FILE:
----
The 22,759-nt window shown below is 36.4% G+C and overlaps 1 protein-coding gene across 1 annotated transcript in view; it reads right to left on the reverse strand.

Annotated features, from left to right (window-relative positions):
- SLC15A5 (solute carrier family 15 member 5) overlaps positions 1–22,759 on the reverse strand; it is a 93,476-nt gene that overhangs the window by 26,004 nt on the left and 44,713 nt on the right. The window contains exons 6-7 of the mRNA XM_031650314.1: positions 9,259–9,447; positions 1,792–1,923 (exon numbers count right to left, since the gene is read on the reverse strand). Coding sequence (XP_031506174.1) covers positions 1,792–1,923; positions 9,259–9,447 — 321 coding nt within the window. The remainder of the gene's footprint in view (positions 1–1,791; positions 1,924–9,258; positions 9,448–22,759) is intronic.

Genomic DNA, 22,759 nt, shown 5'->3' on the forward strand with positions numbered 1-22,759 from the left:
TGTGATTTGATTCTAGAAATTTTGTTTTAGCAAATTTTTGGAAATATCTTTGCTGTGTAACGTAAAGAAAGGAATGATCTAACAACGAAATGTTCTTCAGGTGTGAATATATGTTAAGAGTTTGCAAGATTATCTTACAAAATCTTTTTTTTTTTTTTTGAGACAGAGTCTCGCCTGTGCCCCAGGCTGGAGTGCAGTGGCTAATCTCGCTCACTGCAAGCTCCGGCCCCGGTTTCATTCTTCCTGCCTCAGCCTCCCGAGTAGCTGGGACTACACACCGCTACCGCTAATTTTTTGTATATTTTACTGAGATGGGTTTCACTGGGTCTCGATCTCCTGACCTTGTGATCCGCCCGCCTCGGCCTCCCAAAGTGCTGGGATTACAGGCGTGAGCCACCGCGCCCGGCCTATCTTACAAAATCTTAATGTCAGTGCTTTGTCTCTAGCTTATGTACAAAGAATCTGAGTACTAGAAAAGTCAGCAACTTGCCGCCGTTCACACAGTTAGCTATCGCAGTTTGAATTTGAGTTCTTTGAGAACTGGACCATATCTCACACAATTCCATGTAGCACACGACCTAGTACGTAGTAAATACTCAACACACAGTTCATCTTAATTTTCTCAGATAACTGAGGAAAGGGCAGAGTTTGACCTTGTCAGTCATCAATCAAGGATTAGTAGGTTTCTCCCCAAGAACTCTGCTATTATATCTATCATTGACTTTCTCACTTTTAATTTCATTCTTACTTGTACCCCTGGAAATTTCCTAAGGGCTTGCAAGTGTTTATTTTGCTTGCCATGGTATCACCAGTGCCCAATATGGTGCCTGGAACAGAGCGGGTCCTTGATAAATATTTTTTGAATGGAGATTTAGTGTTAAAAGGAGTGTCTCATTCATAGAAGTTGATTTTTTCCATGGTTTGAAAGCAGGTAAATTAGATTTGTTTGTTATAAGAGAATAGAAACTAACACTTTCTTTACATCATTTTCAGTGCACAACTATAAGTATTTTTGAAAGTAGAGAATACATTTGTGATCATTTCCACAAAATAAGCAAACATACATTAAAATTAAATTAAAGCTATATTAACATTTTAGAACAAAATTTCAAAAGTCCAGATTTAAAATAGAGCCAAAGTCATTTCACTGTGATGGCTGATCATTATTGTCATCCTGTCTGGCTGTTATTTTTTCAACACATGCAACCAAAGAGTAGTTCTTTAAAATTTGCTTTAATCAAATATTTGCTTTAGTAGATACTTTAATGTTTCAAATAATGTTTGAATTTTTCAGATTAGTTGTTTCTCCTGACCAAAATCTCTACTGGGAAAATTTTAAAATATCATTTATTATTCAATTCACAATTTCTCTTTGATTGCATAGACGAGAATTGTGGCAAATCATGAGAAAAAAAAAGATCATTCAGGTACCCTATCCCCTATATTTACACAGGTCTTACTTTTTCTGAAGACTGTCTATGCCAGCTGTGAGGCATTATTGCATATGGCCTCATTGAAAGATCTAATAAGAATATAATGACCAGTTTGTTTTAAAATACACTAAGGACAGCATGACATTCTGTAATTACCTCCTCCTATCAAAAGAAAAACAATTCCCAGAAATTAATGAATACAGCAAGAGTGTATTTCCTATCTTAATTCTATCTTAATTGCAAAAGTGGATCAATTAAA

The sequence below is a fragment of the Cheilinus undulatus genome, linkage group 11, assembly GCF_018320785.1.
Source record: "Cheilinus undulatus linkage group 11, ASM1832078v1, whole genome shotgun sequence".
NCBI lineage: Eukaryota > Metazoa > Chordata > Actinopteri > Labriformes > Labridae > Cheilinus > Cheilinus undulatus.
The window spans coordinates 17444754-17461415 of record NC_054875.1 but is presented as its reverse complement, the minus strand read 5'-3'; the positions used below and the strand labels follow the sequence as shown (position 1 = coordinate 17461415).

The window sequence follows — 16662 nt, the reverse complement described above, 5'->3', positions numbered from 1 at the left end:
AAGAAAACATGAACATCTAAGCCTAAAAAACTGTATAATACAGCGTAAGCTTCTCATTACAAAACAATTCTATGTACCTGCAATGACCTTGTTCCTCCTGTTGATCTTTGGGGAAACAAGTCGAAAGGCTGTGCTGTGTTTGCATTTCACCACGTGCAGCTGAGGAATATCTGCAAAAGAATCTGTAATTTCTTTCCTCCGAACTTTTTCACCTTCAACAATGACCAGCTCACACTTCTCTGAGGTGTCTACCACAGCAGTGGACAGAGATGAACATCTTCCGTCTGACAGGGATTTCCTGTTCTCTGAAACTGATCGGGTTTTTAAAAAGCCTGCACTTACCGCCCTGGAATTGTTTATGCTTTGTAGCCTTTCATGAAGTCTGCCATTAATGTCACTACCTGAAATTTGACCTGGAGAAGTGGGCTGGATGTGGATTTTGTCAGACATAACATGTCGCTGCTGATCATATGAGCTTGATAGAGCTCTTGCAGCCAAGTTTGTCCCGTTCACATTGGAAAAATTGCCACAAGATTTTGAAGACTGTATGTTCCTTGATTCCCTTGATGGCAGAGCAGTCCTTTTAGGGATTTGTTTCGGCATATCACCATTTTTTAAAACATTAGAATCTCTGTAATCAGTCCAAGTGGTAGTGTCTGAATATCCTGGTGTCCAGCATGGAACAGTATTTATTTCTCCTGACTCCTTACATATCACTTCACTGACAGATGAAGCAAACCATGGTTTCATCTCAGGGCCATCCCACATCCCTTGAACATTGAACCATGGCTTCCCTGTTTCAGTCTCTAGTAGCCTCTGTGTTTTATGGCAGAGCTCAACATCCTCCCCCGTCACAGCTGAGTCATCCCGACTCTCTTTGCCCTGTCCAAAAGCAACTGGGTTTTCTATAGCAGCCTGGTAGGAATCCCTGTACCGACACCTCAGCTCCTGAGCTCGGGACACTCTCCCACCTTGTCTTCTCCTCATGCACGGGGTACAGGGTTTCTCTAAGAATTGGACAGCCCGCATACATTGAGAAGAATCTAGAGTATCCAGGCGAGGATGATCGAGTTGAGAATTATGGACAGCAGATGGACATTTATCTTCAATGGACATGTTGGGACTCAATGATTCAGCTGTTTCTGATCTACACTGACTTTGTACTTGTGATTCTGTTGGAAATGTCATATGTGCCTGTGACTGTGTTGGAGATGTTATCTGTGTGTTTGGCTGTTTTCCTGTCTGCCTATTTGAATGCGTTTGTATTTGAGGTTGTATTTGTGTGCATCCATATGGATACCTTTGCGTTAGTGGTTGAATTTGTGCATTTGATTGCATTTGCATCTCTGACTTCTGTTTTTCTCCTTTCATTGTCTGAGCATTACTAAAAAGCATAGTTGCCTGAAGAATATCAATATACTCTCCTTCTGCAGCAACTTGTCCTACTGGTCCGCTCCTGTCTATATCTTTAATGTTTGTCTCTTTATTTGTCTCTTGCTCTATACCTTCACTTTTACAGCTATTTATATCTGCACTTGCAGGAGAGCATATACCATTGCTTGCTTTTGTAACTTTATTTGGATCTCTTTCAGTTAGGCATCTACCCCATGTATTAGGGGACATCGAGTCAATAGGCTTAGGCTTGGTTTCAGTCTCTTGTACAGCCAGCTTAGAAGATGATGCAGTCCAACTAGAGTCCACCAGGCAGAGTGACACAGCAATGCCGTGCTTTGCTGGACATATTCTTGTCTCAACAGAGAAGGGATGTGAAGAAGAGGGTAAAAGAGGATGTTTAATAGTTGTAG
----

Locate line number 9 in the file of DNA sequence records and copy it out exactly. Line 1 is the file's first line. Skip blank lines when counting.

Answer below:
The window spans coordinates 17444754-17461415 of record NC_054875.1 but is presented as its reverse complement, the minus strand read 5'-3'; the positions used below and the strand labels follow the sequence as shown (position 1 = coordinate 17461415).